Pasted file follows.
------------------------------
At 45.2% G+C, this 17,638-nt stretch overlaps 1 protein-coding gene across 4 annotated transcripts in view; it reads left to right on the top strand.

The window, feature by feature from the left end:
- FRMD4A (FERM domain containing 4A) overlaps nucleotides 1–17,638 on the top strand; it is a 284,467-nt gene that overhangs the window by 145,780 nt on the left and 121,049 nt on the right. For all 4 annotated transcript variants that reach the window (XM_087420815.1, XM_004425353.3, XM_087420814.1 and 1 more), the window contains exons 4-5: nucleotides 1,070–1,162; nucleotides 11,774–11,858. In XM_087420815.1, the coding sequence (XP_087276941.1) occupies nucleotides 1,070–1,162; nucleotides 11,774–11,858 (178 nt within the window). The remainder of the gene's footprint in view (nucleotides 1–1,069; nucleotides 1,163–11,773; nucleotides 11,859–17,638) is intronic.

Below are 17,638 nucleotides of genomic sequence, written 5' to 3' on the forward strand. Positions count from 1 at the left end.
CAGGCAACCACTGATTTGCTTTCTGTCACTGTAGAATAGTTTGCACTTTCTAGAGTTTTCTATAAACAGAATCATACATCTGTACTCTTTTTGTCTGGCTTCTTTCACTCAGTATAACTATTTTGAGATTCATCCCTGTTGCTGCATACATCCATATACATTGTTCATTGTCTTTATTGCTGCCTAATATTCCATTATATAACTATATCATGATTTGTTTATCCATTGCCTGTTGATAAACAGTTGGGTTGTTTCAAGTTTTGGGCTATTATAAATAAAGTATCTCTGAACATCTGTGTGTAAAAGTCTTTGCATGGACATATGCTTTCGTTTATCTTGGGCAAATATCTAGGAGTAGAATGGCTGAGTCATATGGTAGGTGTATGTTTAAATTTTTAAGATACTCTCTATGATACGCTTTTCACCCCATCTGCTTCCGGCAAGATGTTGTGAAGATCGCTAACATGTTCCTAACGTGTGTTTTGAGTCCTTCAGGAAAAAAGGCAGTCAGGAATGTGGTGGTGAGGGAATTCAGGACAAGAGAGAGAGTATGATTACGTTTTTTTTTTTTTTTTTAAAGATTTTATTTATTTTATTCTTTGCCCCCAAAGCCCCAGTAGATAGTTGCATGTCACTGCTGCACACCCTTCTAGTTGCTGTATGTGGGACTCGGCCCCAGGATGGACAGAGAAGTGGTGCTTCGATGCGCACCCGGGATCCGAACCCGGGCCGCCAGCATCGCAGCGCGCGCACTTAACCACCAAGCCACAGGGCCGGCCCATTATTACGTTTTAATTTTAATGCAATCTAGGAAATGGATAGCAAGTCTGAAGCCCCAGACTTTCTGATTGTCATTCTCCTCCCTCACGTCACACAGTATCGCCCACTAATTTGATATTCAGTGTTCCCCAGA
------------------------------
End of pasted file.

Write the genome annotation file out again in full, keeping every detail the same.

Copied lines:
At 45.2% G+C, this 17,638-nt stretch overlaps 1 protein-coding gene across 4 annotated transcripts in view; it reads left to right on the top strand.

The window, feature by feature from the left end:
- FRMD4A (FERM domain containing 4A) overlaps nucleotides 1–17,638 on the top strand; it is a 284,467-nt gene that overhangs the window by 145,780 nt on the left and 121,049 nt on the right. For all 4 annotated transcript variants that reach the window (XM_087420815.1, XM_004425353.3, XM_087420814.1 and 1 more), the window contains exons 4-5: nucleotides 1,070–1,162; nucleotides 11,774–11,858. In XM_087420815.1, the coding sequence (XP_087276941.1) occupies nucleotides 1,070–1,162; nucleotides 11,774–11,858 (178 nt within the window). The remainder of the gene's footprint in view (nucleotides 1–1,069; nucleotides 1,163–11,773; nucleotides 11,859–17,638) is intronic.

Below are 17,638 nucleotides of genomic sequence, written 5' to 3' on the forward strand. Positions count from 1 at the left end.
CAGGCAACCACTGATTTGCTTTCTGTCACTGTAGAATAGTTTGCACTTTCTAGAGTTTTCTATAAACAGAATCATACATCTGTACTCTTTTTGTCTGGCTTCTTTCACTCAGTATAACTATTTTGAGATTCATCCCTGTTGCTGCATACATCCATATACATTGTTCATTGTCTTTATTGCTGCCTAATATTCCATTATATAACTATATCATGATTTGTTTATCCATTGCCTGTTGATAAACAGTTGGGTTGTTTCAAGTTTTGGGCTATTATAAATAAAGTATCTCTGAACATCTGTGTGTAAAAGTCTTTGCATGGACATATGCTTTCGTTTATCTTGGGCAAATATCTAGGAGTAGAATGGCTGAGTCATATGGTAGGTGTATGTTTAAATTTTTAAGATACTCTCTATGATACGCTTTTCACCCCATCTGCTTCCGGCAAGATGTTGTGAAGATCGCTAACATGTTCCTAACGTGTGTTTTGAGTCCTTCAGGAAAAAAGGCAGTCAGGAATGTGGTGGTGAGGGAATTCAGGACAAGAGAGAGAGTATGATTACGTTTTTTTTTTTTTTTTTAAAGATTTTATTTATTTTATTCTTTGCCCCCAAAGCCCCAGTAGATAGTTGCATGTCACTGCTGCACACCCTTCTAGTTGCTGTATGTGGGACTCGGCCCCAGGATGGACAGAGAAGTGGTGCTTCGATGCGCACCCGGGATCCGAACCCGGGCCGCCAGCATCGCAGCGCGCGCACTTAACCACCAAGCCACAGGGCCGGCCCATTATTACGTTTTAATTTTAATGCAATCTAGGAAATGGATAGCAAGTCTGAAGCCCCAGACTTTCTGATTGTCATTCTCCTCCCTCACGTCACACAGTATCGCCCACTAATTTGATATTCAGTGTTCCCCAGA